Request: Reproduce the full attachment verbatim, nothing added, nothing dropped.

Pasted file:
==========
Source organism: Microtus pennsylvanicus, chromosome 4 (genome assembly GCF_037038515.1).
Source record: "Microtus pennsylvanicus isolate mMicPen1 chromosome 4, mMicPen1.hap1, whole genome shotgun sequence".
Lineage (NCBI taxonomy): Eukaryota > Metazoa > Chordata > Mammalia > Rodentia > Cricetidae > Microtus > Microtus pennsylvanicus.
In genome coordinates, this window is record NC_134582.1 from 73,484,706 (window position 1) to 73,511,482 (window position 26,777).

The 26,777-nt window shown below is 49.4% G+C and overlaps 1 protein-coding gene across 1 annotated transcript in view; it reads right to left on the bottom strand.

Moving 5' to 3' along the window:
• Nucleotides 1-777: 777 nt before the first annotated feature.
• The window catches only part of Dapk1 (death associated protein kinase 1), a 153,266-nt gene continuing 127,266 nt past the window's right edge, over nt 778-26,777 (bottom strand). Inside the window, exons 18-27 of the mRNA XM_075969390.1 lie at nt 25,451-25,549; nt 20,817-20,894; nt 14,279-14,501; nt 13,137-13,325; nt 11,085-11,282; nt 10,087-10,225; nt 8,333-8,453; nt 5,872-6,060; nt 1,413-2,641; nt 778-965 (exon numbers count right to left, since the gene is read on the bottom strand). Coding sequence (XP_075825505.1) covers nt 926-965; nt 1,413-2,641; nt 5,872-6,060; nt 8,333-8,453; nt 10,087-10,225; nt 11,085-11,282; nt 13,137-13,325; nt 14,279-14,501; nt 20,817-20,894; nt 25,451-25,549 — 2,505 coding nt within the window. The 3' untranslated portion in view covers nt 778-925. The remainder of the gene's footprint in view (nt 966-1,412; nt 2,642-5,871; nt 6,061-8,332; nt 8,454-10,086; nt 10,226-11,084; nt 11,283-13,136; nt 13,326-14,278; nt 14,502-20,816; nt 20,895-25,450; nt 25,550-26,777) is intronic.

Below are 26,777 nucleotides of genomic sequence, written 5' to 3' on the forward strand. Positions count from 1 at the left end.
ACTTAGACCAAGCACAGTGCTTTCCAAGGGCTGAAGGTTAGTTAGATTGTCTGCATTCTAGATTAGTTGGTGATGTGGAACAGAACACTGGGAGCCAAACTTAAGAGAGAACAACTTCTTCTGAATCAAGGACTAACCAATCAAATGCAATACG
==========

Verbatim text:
Source organism: Microtus pennsylvanicus, chromosome 4 (genome assembly GCF_037038515.1).
Source record: "Microtus pennsylvanicus isolate mMicPen1 chromosome 4, mMicPen1.hap1, whole genome shotgun sequence".
Lineage (NCBI taxonomy): Eukaryota > Metazoa > Chordata > Mammalia > Rodentia > Cricetidae > Microtus > Microtus pennsylvanicus.
In genome coordinates, this window is record NC_134582.1 from 73,484,706 (window position 1) to 73,511,482 (window position 26,777).

The 26,777-nt window shown below is 49.4% G+C and overlaps 1 protein-coding gene across 1 annotated transcript in view; it reads right to left on the bottom strand.

Moving 5' to 3' along the window:
• Nucleotides 1-777: 777 nt before the first annotated feature.
• The window catches only part of Dapk1 (death associated protein kinase 1), a 153,266-nt gene continuing 127,266 nt past the window's right edge, over nt 778-26,777 (bottom strand). Inside the window, exons 18-27 of the mRNA XM_075969390.1 lie at nt 25,451-25,549; nt 20,817-20,894; nt 14,279-14,501; nt 13,137-13,325; nt 11,085-11,282; nt 10,087-10,225; nt 8,333-8,453; nt 5,872-6,060; nt 1,413-2,641; nt 778-965 (exon numbers count right to left, since the gene is read on the bottom strand). Coding sequence (XP_075825505.1) covers nt 926-965; nt 1,413-2,641; nt 5,872-6,060; nt 8,333-8,453; nt 10,087-10,225; nt 11,085-11,282; nt 13,137-13,325; nt 14,279-14,501; nt 20,817-20,894; nt 25,451-25,549 — 2,505 coding nt within the window. The 3' untranslated portion in view covers nt 778-925. The remainder of the gene's footprint in view (nt 966-1,412; nt 2,642-5,871; nt 6,061-8,332; nt 8,454-10,086; nt 10,226-11,084; nt 11,283-13,136; nt 13,326-14,278; nt 14,502-20,816; nt 20,895-25,450; nt 25,550-26,777) is intronic.

Below are 26,777 nucleotides of genomic sequence, written 5' to 3' on the forward strand. Positions count from 1 at the left end.
ACTTAGACCAAGCACAGTGCTTTCCAAGGGCTGAAGGTTAGTTAGATTGTCTGCATTCTAGATTAGTTGGTGATGTGGAACAGAACACTGGGAGCCAAACTTAAGAGAGAACAACTTCTTCTGAATCAAGGACTAACCAATCAAATGCAATACG